Dow Surges 900 Points in Volatile Trading

U.S. stocks turned sharply higher Thursday, a head-spinning reversal after major indexes spent much of the morning deep in negative territory.

Stocks tumbled in early trading after new data showed that inflation remains persistently high, strengthening expectations for continued large interest-rate increases from the Federal Reserve. At their lows, the Nasdaq Composite had fallen more than 3%, the S&P 500 had dropped more than 2%, and the Dow Jones Industrial Average had declined nearly 2%, according to Dow Jones Market Data.

The morning’s declines followed what had been a dismal stretch for stocks. The S&P 500 on Wednesday fell for the sixth day in a row, hitting its lowest closing level since November 2020.

Traders appeared to decide that the selling had gone too far. Stocks pared their losses throughout the morning, then turned green shortly after 11 a.m. The S&P 500 recently was up 2.8% while the Dow industrials were up about 3%, or about 900 points. The Nasdaq Composite advanced 2.3%.

“What the market is experiencing is the influences of a lot of short-term traders,” said Tom Galvin, chief investment officer at wealth management firm City National Rochdale. While some traders dumped stocks after the inflation data, “once they were done selling, I think markets started to stabilize.”

The turn higher came as a relief after another punishing span in the markets.

The Nasdaq Composite, like the S&P 500, closed lower on Wednesday for a sixth consecutive trading day. On Tuesday those losses tipped the tech-heavy equities gauge into a bear market—Wall Street parlance for a decline of 20% or more from a recent peak—for the second time this year.

Still, such heart-stopping moves—sharp gains as well as steep drops—can be a sign of trouble. Markets were rocked by similar gyrations as they tumbled early in the pandemic.

Investors have been fixated on any signals about the path of inflation and the trajectory of the Federal Reserve’s campaign to tame the price increases by raising interest rates. Rising rates put pressure on the valuations that investors are willing to pay for stocks, while also raising concerns about companies’ future earnings.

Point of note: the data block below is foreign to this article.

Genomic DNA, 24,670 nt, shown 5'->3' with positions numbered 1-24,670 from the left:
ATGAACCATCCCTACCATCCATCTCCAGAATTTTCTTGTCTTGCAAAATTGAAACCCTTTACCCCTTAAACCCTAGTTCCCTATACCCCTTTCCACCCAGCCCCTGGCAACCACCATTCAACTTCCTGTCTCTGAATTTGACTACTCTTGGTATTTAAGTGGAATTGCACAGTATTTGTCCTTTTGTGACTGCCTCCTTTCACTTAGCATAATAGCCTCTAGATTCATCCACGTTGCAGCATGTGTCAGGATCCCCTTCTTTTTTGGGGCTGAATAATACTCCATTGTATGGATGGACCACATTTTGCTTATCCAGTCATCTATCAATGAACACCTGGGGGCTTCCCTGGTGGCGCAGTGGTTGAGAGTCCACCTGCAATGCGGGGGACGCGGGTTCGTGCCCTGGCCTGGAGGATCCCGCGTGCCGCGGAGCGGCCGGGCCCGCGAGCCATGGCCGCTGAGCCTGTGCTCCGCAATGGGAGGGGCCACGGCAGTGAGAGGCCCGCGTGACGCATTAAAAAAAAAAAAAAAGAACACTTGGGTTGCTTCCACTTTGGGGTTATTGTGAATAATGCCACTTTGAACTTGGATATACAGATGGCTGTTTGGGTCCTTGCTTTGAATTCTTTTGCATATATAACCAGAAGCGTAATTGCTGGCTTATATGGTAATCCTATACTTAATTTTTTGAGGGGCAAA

Earlier Thursday, new data from the Labor Department showed that a reading of U.S. consumer inflation excluding volatile energy and food prices accelerated to a new four-decade high. The so-called core measure of the consumer-price index gained 6.6% in September from a year earlier, the biggest increase since August 1982.

The overall consumer-price index, meanwhile, increased 8.2% in September from the same month a year ago, down from 8.3% in August and 9.1% in June.

That move lower could be welcome news for investors looking to justify buying back into a stock market that is trading much more cheaply than in the recent past.

“The fact that you’re seeing some peaking out in inflation to where maybe we just don’t have to fight the Fed so much, people will feel comfortable buying in at these levels,” said Dan Genter, chief executive and chief investment officer at Genter Capital Management.

Investors have debated whether signs of stress creeping into some markets might cause the Fed to slow its pace of interest-rate increases. Volatility in U.K. government-bond markets, following government plans for large, debt-funded tax cuts, has sparked margin calls for pension funds and rippled into U.S. junk-debt markets. 

Mortgage rates hit a 20-year high on Thursday, a development that is likely to add to the pressure on the cooling housing market, potentially accelerating the shakeout of this cyclical industry.

Federal Reserve officials expressed concern at their meeting last month over the persistence of high inflation. They revised higher their expectations for rate increases, though some signaled caution about overdoing them amid risks of economic and financial volatility. The International Monetary Fund has warned that global central banks’ moves to quickly raise interest rates have fueled increased risks to the financial system.

A series of interest-rate rises have rippled through the U.S. economy, and more are projected to be on the way. WSJ breaks down the numbers hitting Americans’ wallets this year and beyond. Photo: Elise Amendola/Associated Press

“Market volatility and financial stability is something we’re following closely,” said

Carsten Brzeski,

ING Groep’s

global head of macro research, adding that the fast rise in interest rates “is clearly a potential risk.” 

Additional data from the Labor Department showed that 228,000 Americans applied for unemployment benefits in the week ended Oct. 8, up from 219,000 the week prior.

In bond markets, the yield on the benchmark 10-year U.S. Treasury note rose to 3.939% from 3.901% Wednesday, reversing earlier losses ahead of the inflation data. Yields and prices move inversely. 

In energy markets, Brent crude, the international benchmark for oil prices, rose 2.3% to $94.57 a barrel. 

Overseas, the pan-continental Stoxx Europe 600 rose 0.8%.

Traders worked on the floor of the New York Stock Exchange last week.



In Asia, major indexes closed with losses. Hong Kong’s Hang Seng fell 1.9% and South Korea’s Kospi declined 1.8%. Japan’s Nikkei 225 and China’s Shanghai Composite edged down 0.6% and 0.3%, respectively.

Write to Caitlin Ostroff at and Karen Langley at

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